She looked 14, but she was pregnant. She wore a big dress probably meant for someone three times her size, as if to conceal her pregnancy. Maybe she just liked the dress. It was not obvious. She looked so sad, but at the same time determined. She caught my attention. Her name was Efua. I met her while working as a country manager to help evaluate the effectiveness of one of Africa’s biggest mobile health technology programs, MOTECH.

The Mobile Midwife component of MOTECH provides relevant health information on pregnancy and childcare in voice SMS to rural pregnant and nursing mothers. The health information is tailored to each woman based on gestation age or the newborn’s age at the time of registration. The MOTECH program operates in some rural districts in Ghana, and I was responsible for establishing a research team to collect routine data from pregnant and nursing mothers using MOTECH. I was also responsible for ensuring the research design was executed as planned, and the science was not compromised in any way. I took on this job after completing my Master’s program in the UK where I had learned about health injustice; health inequalities caused by social determinants. There were three Africans in my class, all from sub-Saharan Africa. I remember how we exchanged looks and sighs when my professor once said, “Africa is where you see health inequalities in all its glory”. She was right.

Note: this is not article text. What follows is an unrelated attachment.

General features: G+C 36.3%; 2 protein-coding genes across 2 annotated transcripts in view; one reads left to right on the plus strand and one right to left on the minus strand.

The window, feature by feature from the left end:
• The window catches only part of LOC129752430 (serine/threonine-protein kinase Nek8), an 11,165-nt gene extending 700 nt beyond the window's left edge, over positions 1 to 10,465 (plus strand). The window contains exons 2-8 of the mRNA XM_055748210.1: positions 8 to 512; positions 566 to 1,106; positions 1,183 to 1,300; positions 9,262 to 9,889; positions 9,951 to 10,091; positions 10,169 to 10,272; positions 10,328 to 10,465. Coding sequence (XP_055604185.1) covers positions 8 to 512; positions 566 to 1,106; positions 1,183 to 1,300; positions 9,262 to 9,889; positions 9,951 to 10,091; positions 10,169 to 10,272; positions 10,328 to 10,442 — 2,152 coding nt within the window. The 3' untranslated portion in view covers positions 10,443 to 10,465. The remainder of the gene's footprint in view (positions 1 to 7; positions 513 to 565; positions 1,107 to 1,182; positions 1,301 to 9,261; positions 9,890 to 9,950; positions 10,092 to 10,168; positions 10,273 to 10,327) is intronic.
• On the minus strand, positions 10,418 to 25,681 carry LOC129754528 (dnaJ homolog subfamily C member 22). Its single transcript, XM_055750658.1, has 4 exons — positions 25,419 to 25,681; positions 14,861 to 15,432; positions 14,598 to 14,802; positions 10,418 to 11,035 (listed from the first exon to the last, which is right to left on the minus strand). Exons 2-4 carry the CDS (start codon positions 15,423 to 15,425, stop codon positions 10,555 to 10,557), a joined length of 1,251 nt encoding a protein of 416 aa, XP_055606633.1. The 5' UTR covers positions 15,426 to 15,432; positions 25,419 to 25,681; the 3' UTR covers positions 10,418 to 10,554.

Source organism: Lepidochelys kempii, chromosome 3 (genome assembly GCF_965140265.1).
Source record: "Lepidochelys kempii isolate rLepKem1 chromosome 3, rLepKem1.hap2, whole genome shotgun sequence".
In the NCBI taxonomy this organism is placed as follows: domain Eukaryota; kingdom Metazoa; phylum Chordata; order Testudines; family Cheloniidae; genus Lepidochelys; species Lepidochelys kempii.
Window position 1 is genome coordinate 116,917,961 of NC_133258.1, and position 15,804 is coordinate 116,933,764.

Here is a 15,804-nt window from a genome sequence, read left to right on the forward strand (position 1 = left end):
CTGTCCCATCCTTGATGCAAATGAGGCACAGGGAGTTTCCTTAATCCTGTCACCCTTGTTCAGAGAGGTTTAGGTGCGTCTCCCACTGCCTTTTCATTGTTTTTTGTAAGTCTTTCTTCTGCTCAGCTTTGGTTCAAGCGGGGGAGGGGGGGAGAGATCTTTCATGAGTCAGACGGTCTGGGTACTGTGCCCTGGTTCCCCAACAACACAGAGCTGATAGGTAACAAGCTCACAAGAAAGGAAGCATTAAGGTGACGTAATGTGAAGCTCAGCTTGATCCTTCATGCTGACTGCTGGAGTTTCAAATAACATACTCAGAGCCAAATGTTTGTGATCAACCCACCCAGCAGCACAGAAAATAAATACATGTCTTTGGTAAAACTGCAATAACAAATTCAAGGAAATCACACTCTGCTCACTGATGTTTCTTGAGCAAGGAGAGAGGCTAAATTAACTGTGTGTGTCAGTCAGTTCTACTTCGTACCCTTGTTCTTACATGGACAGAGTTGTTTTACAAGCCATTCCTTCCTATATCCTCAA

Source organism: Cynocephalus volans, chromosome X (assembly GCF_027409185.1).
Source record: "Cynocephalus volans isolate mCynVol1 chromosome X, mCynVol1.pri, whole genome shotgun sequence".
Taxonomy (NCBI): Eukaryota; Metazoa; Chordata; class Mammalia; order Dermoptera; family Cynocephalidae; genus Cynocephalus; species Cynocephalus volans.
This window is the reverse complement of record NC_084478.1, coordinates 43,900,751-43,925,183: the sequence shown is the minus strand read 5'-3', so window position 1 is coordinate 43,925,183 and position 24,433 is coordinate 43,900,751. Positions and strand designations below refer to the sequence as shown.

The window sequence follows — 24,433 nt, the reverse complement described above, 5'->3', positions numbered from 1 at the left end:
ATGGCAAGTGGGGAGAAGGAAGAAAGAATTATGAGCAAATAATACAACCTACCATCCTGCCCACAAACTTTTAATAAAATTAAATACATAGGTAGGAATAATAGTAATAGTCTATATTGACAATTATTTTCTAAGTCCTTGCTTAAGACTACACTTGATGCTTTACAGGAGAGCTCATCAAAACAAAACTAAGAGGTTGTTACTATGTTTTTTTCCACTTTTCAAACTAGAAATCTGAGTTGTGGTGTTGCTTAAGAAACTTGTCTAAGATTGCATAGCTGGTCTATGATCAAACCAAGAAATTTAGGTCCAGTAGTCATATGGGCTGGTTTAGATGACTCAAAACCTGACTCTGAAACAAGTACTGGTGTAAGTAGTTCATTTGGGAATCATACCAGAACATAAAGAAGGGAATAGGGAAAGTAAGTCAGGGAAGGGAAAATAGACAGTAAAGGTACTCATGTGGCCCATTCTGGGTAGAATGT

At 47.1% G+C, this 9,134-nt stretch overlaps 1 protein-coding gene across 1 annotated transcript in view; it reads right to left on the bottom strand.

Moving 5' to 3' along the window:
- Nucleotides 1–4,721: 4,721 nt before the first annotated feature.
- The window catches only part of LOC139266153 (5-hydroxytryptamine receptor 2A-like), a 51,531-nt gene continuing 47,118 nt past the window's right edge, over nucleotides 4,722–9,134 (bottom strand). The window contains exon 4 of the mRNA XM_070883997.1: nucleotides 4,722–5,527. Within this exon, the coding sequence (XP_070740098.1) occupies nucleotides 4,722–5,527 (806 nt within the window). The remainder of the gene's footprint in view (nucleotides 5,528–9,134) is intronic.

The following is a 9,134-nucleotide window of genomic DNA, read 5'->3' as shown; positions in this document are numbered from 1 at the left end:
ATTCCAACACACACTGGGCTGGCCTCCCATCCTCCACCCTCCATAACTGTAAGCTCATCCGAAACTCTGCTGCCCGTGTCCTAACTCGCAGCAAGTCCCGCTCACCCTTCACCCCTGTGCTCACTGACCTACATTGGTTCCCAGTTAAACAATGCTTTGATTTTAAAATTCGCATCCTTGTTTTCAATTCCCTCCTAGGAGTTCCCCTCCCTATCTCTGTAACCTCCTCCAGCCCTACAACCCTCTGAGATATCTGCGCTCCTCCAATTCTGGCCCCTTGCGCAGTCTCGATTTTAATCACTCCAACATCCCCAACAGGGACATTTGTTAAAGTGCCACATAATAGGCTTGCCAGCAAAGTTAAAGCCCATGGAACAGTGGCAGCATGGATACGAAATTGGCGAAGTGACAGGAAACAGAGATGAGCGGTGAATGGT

Developing poor health because you are poor is an injustice. - Cynthia Afedi Click To Tweet

Health inequality simply refers to the differences in health status between different groups of people based on social determinants such as their place of residence, type of employment, level of education and income. The World Health Organization (WHO) defines social determinants of health as the conditions in which people are born, grow, live, work and age. These circumstances are shaped by the distribution of money, power and resources at the global, national and local levels. How do a wider set of forces and systems shape the conditions and choices of your daily life? How do economic policies, development agendas, social policies and political systems impact your health knowingly and unknowingly? We’re about to delve in.

 

Efua’s Story: “Health Inequality in All Its Glory”